Something I saw recently on Tumblr brought this to mind, and years later, I’m surprised at how much it still upsets me.
I remember in tenth-grade English class we had to write a short story. There was probably a theme or suggested topic, but I don’t remember that part, or even much of what my story ended up being about. I do remember clearly that one of my characters had an informal way of speaking–he constantly dropped the subject of sentences and used lots of sentence fragments. Taciturn. To the point. Have to keep things moving.
I got my story back covered in red ink, and I was shocked. Upon careful inspection, though, every single “mistake” I made was contained in this character’s dialogue. Every dropped subject had the verb marked as improperly capitalized, and every sentence fragment tagged as such.
I marshaled my argument in favor of my stylistic choices and went to speak to my teacher. But of course, he told me, “Everything has to be grammatically correct.”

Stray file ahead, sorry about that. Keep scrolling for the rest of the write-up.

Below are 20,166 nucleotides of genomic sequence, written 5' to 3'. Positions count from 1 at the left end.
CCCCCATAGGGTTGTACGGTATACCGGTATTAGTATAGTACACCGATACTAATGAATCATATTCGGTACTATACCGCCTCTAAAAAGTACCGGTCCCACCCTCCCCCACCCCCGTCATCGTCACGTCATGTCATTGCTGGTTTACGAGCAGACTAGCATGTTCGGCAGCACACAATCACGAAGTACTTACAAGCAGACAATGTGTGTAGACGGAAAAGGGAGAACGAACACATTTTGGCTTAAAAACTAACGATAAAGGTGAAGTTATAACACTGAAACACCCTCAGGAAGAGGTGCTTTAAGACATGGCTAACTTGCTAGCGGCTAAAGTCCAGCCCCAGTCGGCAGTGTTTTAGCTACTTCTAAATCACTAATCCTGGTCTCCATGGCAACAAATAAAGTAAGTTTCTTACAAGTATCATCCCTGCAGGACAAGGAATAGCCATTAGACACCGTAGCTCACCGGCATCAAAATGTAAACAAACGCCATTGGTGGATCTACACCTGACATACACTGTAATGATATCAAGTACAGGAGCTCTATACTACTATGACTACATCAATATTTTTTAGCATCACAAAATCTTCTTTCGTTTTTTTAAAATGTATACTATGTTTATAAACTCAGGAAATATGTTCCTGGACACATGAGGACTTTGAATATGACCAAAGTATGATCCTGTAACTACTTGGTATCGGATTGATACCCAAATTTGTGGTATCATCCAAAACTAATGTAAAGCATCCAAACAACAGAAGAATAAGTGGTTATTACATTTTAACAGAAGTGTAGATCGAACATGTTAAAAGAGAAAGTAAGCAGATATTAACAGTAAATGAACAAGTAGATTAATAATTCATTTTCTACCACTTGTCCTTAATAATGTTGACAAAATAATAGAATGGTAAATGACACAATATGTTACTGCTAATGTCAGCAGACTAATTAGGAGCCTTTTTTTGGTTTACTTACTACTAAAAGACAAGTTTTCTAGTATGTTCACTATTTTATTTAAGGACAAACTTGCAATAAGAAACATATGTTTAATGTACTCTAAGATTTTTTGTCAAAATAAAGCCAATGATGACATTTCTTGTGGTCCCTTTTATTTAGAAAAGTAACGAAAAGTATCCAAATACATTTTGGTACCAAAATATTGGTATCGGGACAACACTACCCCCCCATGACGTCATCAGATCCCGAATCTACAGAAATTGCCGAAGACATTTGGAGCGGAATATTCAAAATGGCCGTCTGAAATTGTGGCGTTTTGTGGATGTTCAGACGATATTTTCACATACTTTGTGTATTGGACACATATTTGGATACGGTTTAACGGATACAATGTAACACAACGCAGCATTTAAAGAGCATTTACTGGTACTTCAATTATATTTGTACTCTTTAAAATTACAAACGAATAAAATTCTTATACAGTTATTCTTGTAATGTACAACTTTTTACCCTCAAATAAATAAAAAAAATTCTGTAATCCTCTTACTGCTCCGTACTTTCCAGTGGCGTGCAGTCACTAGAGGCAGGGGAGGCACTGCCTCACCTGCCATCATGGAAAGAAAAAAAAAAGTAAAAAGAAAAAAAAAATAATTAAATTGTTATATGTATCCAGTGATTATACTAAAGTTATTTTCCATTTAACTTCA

“Even in dialogue?” I asked. “Because people use sentence fragments in conversation all the time.”
“Even in dialogue,” he answered.
I was tempted to point out he and I both used a sentence fragment in our exchange, which he let pass without the bat of a single eyelash, and leverage that into getting my red ink washed away. But I’d been in trouble from time to time for excessive back-talk (I was kind of a know-it-all in my school days) and I didn’t want to push my luck when I’d won the moral victory already. Yes, I got a lower grade on that assignment than I should have, but better that than a strike against me towards detention, right?
But it still irks me that the person who was supposed to be educating me on the ins and outs of literature in the English language was so completely short-sighted and stick-up-the-butt about the rules, when I would have liked to challenge him to find a single “classic” we read that year that never broke one. Because I’m sure he wouldn’t have been able to.
Yeah, okay, I’m still a little bitter. My English teacher the next year wasn’t much better, but my senior-year teacher? Amazing. She would have loved that story and spent her time and energy on giving me actual feedback instead of nitpicking. I miss her.